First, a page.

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Can Detroit reach .500 by game 20?

Mo Cheeks’ Pistons were 10-10 through 20 games. Is there any chance Stan Van Gundy can lead this year’s squad to that same mark?

Brett Davis-USA TODAY Sports

Do you remember when?

The apex of 2013-14 was a Dec. 7 road conquest of the Chicago Bulls, capping a four-game win streak that evened Detroit’s record at 10-10. While the streak began with a victory at home over Philadelphia, all of the next three wins came on the road. In fact, beating the Heat in Miami on Dec. 3 was certainly one of the highlights of the Pistons’ disappointing season.

Of course, the wheels began falling off the bus soon thereafter, as the team fell to 21-29 before Head Coach Mo Cheeks was let go. While a defeat of eventual NBA champion San Antonio under new coach John Loyer brought initial optimism, the fans' hopes were quickly dashed as the Pistons lost their next three games. Two of those losses were to a squad they were competing with for a playoff berth – Charlotte. The team managed only seven more victories as it sputtered to a second straight 29-53 finish.

It’s easy to forget how hopeful many supporters were for a return to the playoffs early last season. Some observers expected that Detroit would struggle at first to adapt to starting three new players and learning how to best use its “Big Three” line-up of Andre Drummond, Greg Monroe and Josh Smith. Having reached .500 in early December, few would have predicted that the next 62 games would be a painful descent into mediocrity.

So what’s happening now?

While there were fewer personnel changes this past summer, the addition of a new general manager and head coach in Stan Van Gundy gave fans a fresh reason for optimism. Surely the man who had never coached a losing team (nor failed to make the playoffs) could turn things around in the Motor City. Alas, so far the results have not been impressive, as the Pistons have limped to 3-10.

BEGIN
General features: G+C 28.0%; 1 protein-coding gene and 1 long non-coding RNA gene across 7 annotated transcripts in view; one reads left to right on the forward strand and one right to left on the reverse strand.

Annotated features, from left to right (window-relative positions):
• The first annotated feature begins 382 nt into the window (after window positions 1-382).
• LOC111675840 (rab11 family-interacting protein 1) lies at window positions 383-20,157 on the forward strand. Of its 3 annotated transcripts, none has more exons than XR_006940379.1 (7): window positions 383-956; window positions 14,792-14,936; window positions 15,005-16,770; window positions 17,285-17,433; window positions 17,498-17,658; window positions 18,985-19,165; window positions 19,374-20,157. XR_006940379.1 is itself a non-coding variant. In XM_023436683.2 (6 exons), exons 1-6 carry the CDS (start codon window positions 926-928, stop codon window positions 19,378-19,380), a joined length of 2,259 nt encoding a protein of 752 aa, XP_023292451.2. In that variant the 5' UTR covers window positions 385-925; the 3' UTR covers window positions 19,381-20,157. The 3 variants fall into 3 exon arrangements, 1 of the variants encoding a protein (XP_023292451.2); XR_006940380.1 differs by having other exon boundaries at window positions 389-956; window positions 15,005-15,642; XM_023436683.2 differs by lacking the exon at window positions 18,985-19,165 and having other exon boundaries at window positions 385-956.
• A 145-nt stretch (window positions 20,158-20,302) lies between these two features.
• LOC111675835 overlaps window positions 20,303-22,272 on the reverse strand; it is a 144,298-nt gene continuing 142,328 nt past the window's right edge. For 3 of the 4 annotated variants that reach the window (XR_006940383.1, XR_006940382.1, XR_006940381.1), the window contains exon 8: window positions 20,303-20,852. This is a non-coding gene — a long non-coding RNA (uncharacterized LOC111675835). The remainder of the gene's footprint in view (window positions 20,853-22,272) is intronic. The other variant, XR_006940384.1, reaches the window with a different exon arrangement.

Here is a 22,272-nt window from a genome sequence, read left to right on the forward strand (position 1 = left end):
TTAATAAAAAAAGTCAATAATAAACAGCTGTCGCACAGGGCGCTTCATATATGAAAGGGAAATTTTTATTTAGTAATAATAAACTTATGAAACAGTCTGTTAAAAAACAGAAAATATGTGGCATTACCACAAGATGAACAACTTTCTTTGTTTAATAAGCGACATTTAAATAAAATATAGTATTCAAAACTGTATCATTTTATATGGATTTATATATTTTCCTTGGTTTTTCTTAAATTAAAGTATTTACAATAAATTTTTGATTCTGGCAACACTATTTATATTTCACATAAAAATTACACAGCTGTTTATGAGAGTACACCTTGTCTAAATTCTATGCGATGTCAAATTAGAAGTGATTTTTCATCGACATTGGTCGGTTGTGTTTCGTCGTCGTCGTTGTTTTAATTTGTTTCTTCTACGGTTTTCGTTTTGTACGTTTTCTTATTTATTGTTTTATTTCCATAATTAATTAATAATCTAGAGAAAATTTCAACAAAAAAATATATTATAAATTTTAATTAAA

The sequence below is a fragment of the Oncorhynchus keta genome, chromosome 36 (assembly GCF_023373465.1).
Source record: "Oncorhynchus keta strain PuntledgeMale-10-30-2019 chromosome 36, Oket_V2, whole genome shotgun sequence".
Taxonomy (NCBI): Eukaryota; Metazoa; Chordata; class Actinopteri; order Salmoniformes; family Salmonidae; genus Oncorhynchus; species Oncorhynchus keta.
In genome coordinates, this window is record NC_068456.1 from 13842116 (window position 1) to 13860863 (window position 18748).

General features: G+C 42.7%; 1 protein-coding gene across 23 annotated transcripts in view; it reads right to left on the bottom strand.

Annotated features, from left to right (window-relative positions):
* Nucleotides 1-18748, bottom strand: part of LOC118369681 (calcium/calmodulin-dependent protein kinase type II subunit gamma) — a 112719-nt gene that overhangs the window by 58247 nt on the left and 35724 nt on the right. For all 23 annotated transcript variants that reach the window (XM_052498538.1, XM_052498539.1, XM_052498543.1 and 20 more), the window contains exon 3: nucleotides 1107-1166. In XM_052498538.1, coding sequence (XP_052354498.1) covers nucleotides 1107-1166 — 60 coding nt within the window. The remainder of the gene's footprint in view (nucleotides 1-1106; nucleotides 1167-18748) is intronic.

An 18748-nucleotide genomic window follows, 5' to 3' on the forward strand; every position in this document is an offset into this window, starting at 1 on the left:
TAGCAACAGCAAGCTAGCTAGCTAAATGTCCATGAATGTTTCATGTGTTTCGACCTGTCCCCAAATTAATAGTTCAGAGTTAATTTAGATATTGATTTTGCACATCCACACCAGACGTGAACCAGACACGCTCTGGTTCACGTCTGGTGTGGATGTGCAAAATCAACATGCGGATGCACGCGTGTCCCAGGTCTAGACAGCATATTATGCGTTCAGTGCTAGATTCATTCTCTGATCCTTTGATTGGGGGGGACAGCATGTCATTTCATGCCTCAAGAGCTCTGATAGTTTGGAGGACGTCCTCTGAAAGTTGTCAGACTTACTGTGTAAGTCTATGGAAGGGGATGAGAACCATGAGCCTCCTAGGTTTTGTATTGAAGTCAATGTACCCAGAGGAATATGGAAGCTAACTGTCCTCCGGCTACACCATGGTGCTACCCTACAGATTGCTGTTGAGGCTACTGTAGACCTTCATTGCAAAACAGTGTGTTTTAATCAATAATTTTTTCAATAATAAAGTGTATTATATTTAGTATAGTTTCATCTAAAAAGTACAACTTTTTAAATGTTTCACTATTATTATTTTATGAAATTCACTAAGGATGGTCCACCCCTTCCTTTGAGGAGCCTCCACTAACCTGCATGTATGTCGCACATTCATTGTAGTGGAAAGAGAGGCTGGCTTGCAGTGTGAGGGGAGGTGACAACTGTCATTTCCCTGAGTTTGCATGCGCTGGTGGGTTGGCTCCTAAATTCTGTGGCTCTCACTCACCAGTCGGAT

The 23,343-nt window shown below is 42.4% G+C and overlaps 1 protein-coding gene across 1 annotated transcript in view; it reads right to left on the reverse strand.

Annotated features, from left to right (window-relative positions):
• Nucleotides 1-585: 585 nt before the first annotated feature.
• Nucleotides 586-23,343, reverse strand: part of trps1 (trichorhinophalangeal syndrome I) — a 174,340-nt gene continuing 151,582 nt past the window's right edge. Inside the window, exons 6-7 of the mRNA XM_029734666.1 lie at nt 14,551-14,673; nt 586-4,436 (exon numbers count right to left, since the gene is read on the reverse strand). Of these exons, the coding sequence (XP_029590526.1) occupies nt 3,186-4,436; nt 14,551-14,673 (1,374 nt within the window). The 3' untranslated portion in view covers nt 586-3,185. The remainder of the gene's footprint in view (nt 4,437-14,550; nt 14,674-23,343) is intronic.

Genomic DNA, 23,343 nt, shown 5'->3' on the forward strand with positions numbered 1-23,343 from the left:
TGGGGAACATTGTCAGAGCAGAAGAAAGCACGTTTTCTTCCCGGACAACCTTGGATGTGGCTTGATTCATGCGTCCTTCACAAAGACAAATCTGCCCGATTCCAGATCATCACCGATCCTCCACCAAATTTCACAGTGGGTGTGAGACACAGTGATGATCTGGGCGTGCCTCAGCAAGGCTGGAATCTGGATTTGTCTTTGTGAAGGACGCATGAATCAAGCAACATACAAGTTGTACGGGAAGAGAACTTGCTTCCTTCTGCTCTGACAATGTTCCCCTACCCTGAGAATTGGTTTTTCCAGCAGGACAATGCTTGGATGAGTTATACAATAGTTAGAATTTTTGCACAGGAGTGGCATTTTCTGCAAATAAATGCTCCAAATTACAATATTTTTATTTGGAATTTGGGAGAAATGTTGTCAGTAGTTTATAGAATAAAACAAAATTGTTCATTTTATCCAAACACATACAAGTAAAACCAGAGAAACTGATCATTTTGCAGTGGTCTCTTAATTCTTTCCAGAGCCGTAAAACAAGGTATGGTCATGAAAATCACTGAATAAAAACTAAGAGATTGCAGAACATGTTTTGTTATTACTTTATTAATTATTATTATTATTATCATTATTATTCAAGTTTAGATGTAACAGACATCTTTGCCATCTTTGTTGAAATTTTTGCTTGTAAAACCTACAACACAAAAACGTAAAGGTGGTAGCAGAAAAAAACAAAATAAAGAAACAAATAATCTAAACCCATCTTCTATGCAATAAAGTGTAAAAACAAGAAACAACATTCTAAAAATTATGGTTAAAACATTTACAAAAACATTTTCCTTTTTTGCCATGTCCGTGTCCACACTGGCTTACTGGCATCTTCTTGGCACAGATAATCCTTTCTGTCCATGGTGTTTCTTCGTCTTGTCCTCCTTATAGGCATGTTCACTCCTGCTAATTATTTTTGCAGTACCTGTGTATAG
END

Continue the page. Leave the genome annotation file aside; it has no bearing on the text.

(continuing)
Looking ahead

To reach 10-10, Detroit would have to begin a seven-game win streak when they travel to Milwaukee on Tuesday night. While they have enjoyed a welcome break since last Friday’s loss at Atlanta, they will also get to play five of their next seven at home. Let’s take a look down the road and gauge how likely it is that Van Gundy’s men can ascend to .500 in the next two weeks:

Game 14 (Tues., Nov. 25): Pistons at Bucks

Milwaukee is a surprising 7-7, with a win over 11-2 Memphis to crow about. While they lost at the Palace on Nov. 7, the final score of 98-95 was hardly a resounding victory for Detroit. The Bucks offense is rated 28th, and their defense has slipped to ninth. Given how relatively well they are playing even though their oldest starter is often center Larry Sanders (age 26), this is not a team the Pistons can overlook because of who will be their opponent the next night.